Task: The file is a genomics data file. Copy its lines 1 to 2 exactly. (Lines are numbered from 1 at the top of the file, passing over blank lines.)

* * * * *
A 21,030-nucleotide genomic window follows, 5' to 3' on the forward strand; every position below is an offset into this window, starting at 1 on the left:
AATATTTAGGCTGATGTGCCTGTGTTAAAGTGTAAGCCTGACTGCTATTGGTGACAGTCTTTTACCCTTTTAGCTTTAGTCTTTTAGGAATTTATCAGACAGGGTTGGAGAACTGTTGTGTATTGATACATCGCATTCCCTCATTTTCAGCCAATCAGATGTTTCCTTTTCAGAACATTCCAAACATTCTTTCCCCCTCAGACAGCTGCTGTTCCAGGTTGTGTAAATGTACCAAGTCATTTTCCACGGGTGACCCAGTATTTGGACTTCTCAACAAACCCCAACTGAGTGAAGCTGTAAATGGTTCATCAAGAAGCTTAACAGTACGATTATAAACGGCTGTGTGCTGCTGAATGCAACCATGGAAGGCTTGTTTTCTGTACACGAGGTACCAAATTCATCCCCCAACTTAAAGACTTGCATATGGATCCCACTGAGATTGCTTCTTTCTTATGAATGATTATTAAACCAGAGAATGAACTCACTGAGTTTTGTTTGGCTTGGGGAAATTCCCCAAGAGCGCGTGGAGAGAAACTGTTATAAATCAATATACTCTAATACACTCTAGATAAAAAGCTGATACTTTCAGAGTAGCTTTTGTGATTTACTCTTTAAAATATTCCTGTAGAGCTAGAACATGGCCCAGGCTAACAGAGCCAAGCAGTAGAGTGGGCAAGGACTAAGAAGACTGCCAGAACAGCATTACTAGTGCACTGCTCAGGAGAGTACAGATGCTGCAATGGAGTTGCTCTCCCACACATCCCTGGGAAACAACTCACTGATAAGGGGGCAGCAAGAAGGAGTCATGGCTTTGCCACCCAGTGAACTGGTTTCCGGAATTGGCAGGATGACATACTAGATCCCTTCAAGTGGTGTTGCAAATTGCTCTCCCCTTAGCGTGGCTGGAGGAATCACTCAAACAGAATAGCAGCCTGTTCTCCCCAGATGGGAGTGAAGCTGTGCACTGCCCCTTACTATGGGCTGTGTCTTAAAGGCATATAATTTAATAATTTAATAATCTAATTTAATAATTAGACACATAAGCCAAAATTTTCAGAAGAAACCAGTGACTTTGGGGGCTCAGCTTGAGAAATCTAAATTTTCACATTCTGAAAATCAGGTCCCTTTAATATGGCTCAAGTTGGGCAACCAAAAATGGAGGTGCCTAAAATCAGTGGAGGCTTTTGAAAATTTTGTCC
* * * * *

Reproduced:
A 21,030-nucleotide genomic window follows, 5' to 3' on the forward strand; every position below is an offset into this window, starting at 1 on the left:
AATATTTAGGCTGATGTGCCTGTGTTAAAGTGTAAGCCTGACTGCTATTGGTGACAGTCTTTTACCCTTTTAGCTTTAGTCTTTTAGGAATTTATCAGACAGGGTTGGAGAACTGTTGTGTATTGATACATCGCATTCCCTCATTTTCAGCCAATCAGATGTTTCCTTTTCAGAACATTCCAAACATTCTTTCCCCCTCAGACAGCTGCTGTTCCAGGTTGTGTAAATGTACCAAGTCATTTTCCACGGGTGACCCAGTATTTGGACTTCTCAACAAACCCCAACTGAGTGAAGCTGTAAATGGTTCATCAAGAAGCTTAACAGTACGATTATAAACGGCTGTGTGCTGCTGAATGCAACCATGGAAGGCTTGTTTTCTGTACACGAGGTACCAAATTCATCCCCCAACTTAAAGACTTGCATATGGATCCCACTGAGATTGCTTCTTTCTTATGAATGATTATTAAACCAGAGAATGAACTCACTGAGTTTTGTTTGGCTTGGGGAAATTCCCCAAGAGCGCGTGGAGAGAAACTGTTATAAATCAATATACTCTAATACACTCTAGATAAAAAGCTGATACTTTCAGAGTAGCTTTTGTGATTTACTCTTTAAAATATTCCTGTAGAGCTAGAACATGGCCCAGGCTAACAGAGCCAAGCAGTAGAGTGGGCAAGGACTAAGAAGACTGCCAGAACAGCATTACTAGTGCACTGCTCAGGAGAGTACAGATGCTGCAATGGAGTTGCTCTCCCACACATCCCTGGGAAACAACTCACTGATAAGGGGGCAGCAAGAAGGAGTCATGGCTTTGCCACCCAGTGAACTGGTTTCCGGAATTGGCAGGATGACATACTAGATCCCTTCAAGTGGTGTTGCAAATTGCTCTCCCCTTAGCGTGGCTGGAGGAATCACTCAAACAGAATAGCAGCCTGTTCTCCCCAGATGGGAGTGAAGCTGTGCACTGCCCCTTACTATGGGCTGTGTCTTAAAGGCATATAATTTAATAATTTAATAATCTAATTTAATAATTAGACACATAAGCCAAAATTTTCAGAAGAAACCAGTGACTTTGGGGGCTCAGCTTGAGAAATCTAAATTTTCACATTCTGAAAATCAGGTCCCTTTAATATGGCTCAAGTTGGGCAACCAAAAATGGAGGTGCCTAAAATCAGTGGAGGCTTTTGAAAATTTTGTCC